Conservative MP says England stars should 'focus on football, not politics'

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·Senior news reporter, Yahoo News UK
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MIDDLESBROUGH, ENGLAND - JUNE 06: Tyrone Mings of England takes a knee in support of the Black Lives Matter movement prior to the international friendly match between England and Romania at Riverside Stadium on June 06, 2021 in Middlesbrough, England. (Photo by Eddie Keogh - The FA/The FA via Getty Images)
Tory MP Andrew Rosindell called for Tyrone Mings, right, and other England players to 'focus on football, not politics'. (The FA via Getty Images)

A Tory MP has been widely condemned after he said England players should “focus on football” rather than politics.

Andrew Rosindell, the Romford MP, targeted Euro 2020 squad member Tyrone Mings after he accused Priti Patel of “pretending to be disgusted” at racist abuse of his team-mates.

The home secretary condemned the abuse of Marcus Rashford, Jadon Sancho and Bukayo Saka after they missed in the penalty shoot-out of Sunday’s final versus Italy.

However, Mings called out Patel, pointing to her previous labelling of taking the knee before games as “gesture politics”.

Watch: Tyrone Mings criticises Patel's response over racism abuse

He tweeted: “You don’t get to stoke the fire at the beginning of the tournament by labelling our anti-racism message as ‘gesture politics’ and then pretend to be disgusted when the very thing we’re campaigning against, happens.”

Rosindell subsequently tweeted to Mings: “We are all proud of our England team, who have had the support of the whole country over recent weeks, but please focus of [sic] football, not politics. If you win for England, you win for everyone!”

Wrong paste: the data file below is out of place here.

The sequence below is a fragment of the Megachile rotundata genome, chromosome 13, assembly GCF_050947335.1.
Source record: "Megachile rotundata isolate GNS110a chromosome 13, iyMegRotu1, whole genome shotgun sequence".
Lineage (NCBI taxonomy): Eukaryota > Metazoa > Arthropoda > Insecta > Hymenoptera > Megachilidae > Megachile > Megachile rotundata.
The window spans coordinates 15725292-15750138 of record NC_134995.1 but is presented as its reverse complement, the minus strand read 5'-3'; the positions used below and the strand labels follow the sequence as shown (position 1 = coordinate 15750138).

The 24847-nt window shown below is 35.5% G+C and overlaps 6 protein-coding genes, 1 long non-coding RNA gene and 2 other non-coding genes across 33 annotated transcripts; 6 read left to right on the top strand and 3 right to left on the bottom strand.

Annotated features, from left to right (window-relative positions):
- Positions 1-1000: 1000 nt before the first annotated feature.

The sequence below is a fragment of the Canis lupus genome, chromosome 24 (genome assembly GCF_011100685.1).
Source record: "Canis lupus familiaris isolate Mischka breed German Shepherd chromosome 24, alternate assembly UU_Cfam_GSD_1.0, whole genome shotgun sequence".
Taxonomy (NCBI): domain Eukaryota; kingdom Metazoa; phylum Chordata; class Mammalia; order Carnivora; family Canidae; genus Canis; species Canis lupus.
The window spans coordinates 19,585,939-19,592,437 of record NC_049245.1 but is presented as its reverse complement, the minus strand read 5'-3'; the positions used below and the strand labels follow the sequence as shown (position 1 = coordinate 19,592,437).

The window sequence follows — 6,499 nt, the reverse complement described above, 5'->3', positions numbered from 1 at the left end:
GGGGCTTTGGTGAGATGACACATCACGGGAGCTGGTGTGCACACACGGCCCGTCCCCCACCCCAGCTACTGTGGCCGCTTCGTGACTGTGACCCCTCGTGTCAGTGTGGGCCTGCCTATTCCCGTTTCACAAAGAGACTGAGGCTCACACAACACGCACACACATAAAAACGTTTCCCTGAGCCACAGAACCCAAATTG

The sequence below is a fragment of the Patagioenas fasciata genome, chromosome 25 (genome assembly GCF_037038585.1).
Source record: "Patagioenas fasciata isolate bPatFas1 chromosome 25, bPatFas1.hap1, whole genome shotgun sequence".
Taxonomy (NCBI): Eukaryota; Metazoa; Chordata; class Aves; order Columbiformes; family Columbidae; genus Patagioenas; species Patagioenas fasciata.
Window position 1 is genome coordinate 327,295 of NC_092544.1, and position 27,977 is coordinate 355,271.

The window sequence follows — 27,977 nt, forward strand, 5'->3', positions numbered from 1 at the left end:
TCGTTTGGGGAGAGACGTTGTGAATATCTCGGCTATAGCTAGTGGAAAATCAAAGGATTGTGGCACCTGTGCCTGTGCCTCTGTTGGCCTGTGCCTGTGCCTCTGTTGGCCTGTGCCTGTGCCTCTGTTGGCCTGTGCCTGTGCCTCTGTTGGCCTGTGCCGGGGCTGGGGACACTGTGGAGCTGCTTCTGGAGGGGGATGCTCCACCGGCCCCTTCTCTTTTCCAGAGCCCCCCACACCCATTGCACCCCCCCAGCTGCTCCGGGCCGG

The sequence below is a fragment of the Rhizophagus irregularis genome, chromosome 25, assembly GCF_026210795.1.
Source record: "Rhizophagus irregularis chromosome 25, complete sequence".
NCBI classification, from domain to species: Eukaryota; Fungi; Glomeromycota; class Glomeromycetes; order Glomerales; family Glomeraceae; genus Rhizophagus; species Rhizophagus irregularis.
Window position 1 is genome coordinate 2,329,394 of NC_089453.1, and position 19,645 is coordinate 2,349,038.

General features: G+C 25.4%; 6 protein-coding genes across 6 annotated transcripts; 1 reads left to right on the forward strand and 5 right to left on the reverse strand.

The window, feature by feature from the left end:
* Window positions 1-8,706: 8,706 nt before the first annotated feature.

The remark sparked a huge wave of criticism, including from Gary Lineker (“So politicians can talk about football particularly when they think they might bag a vote or two, but footballers shouldn’t talk about politics”) and Piers Morgan (“You voted against extending free school meals for England’s poorest kids until you were shamed into doing it by a footballer”).

The government, and Conservative Party, has been accused of pursuing “culture war” issues such as the row over England players taking the knee.

As well as Patel’s “gesture politics” comment last month, Boris Johnson initially refused to condemn the booing of players who took the knee. 

Backbencher Lee Anderson also announced his refusal to watch any of England's games in the tournament.

However, high-profile figures in the party are beginning to voice concerns at this approach.

England's coach Gareth Southgate speaks to England's midfielder Bukayo Saka after their loss in the UEFA EURO 2020 final football match between Italy and England at the Wembley Stadium in London on July 11, 2021. (Photo by Laurence Griffiths / POOL / AFP) (Photo by LAURENCE GRIFFITHS/POOL/AFP via Getty Images)
Some Conservative MPs have voiced concerns about the party's approach to footballers taking the knee following the racist abuse of players such as Bukayo Saka, pictured with England manager Gareth Southgate after Sunday's Euro 2020 final loss. (AFP via Getty Images)

Former minister Johnny Mercer, who resigned from the Johnson government in April, said Mings was “completely right” in his criticism of Patel.

“Very uncomfortable with the position we Conservatives are needlessly forcing ourselves into,” Mercer said.

Steve Baker, a senior backbencher, also said the party needs to change its attitude to players and people taking the knee.

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“I fear we are in danger of misrepresenting our own heart for those who suffer injustice,” he was reported by The Guardian as saying in a message to the Conservatives Against Racism, For Equality group.

England players took the knee before each game in the Euros as an anti-racism gesture.

Critics have argued this is also showing political support for the Black Lives Matter campaign group, though England manager Gareth Southgate insisted this is not the case, saying the players were "supporting each other".

Watch: Schoolboy tells Boris Johnson he's 'not doing enough' about racial abuse

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